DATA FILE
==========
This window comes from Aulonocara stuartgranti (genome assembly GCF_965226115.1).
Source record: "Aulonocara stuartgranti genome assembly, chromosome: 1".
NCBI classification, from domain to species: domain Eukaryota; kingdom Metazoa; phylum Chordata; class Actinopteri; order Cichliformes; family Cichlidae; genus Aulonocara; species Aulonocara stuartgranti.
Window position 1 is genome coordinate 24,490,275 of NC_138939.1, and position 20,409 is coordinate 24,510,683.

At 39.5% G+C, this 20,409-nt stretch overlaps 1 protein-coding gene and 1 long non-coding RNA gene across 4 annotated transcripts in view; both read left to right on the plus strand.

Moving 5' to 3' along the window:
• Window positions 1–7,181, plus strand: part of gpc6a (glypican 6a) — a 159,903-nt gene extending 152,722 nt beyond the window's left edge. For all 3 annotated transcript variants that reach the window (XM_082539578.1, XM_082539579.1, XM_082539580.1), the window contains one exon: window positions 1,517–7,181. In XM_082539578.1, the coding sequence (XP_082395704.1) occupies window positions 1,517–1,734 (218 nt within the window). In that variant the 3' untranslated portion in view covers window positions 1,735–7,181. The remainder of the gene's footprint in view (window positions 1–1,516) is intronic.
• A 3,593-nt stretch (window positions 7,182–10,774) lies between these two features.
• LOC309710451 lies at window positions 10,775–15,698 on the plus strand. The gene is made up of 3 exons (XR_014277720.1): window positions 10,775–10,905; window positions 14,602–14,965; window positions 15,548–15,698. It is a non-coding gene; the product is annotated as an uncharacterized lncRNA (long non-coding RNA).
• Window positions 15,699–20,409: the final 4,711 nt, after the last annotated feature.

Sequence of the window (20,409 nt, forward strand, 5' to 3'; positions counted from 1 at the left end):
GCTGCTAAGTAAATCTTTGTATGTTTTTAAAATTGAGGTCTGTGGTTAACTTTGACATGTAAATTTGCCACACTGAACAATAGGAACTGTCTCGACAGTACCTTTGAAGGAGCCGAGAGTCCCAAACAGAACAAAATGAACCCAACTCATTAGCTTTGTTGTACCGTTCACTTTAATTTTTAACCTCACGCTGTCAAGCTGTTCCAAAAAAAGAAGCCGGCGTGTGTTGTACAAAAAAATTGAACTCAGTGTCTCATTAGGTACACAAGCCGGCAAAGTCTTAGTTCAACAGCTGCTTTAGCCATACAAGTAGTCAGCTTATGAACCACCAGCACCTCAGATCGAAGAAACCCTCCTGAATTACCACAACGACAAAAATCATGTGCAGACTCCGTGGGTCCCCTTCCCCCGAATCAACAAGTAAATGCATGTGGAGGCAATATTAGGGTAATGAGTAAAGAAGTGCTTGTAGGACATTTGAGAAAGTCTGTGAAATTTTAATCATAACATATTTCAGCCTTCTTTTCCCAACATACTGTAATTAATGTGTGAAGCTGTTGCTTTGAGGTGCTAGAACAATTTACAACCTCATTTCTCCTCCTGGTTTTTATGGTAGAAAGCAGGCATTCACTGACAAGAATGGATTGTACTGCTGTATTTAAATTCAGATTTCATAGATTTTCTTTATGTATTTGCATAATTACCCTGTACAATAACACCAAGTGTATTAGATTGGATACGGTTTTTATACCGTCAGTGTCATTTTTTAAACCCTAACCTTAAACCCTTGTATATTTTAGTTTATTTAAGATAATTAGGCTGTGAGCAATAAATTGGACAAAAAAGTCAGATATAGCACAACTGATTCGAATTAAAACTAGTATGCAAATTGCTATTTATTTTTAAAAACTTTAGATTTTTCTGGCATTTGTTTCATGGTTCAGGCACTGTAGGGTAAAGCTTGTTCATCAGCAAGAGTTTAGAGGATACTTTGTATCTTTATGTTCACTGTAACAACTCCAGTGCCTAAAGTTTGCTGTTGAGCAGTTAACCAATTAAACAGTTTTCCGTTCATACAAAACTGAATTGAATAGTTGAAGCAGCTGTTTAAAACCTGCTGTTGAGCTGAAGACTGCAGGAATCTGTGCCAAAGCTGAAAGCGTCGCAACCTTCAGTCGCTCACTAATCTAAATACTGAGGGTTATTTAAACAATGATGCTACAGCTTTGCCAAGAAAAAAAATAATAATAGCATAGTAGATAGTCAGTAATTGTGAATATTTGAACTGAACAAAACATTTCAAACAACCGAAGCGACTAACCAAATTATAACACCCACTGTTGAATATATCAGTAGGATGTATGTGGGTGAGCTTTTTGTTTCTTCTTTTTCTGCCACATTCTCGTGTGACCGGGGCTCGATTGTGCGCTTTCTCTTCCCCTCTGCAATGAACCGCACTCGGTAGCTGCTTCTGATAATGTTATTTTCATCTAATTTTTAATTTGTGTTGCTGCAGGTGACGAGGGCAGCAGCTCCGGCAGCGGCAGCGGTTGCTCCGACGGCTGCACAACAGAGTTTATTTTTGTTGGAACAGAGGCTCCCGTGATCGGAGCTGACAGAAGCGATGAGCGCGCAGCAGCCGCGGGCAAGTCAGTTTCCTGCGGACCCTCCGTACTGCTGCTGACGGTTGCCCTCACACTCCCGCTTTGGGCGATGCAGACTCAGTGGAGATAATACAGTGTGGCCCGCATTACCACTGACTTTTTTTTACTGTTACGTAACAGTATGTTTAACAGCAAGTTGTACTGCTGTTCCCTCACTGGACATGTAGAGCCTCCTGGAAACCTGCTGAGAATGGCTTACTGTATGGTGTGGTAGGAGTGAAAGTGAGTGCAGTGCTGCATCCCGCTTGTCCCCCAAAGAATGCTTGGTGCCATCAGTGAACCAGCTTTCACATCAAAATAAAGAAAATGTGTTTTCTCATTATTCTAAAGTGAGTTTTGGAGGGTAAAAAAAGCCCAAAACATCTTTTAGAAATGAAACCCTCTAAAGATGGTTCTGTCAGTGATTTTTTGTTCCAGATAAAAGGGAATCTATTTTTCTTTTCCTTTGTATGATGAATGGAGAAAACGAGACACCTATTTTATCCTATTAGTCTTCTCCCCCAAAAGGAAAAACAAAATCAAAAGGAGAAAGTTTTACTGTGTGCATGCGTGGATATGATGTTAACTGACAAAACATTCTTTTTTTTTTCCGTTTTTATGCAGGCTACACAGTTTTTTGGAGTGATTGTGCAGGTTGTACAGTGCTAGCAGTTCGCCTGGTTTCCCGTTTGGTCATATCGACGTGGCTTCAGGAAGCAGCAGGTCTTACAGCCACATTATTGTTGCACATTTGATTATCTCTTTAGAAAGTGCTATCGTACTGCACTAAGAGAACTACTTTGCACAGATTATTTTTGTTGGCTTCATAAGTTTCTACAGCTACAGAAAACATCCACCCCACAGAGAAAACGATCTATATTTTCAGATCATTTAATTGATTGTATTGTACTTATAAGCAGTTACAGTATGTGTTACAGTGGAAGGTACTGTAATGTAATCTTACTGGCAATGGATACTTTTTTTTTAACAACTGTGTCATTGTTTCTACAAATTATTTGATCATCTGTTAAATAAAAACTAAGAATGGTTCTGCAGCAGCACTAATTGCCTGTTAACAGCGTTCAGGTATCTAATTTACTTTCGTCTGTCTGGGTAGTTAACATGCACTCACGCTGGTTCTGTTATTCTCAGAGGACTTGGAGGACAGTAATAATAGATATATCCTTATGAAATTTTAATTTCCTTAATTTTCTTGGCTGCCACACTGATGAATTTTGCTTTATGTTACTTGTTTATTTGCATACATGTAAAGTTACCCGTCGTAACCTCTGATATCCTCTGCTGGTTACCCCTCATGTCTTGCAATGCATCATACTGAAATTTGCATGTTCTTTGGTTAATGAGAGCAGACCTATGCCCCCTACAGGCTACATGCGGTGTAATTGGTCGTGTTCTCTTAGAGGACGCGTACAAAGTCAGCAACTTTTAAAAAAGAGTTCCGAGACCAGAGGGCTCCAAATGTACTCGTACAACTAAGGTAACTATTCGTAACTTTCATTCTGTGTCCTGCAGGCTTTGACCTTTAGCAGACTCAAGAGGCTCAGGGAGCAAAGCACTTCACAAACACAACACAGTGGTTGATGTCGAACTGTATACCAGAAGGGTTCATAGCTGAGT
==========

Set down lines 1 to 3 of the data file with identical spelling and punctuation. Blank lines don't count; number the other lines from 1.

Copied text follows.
This window comes from Aulonocara stuartgranti (genome assembly GCF_965226115.1).
Source record: "Aulonocara stuartgranti genome assembly, chromosome: 1".
NCBI classification, from domain to species: domain Eukaryota; kingdom Metazoa; phylum Chordata; class Actinopteri; order Cichliformes; family Cichlidae; genus Aulonocara; species Aulonocara stuartgranti.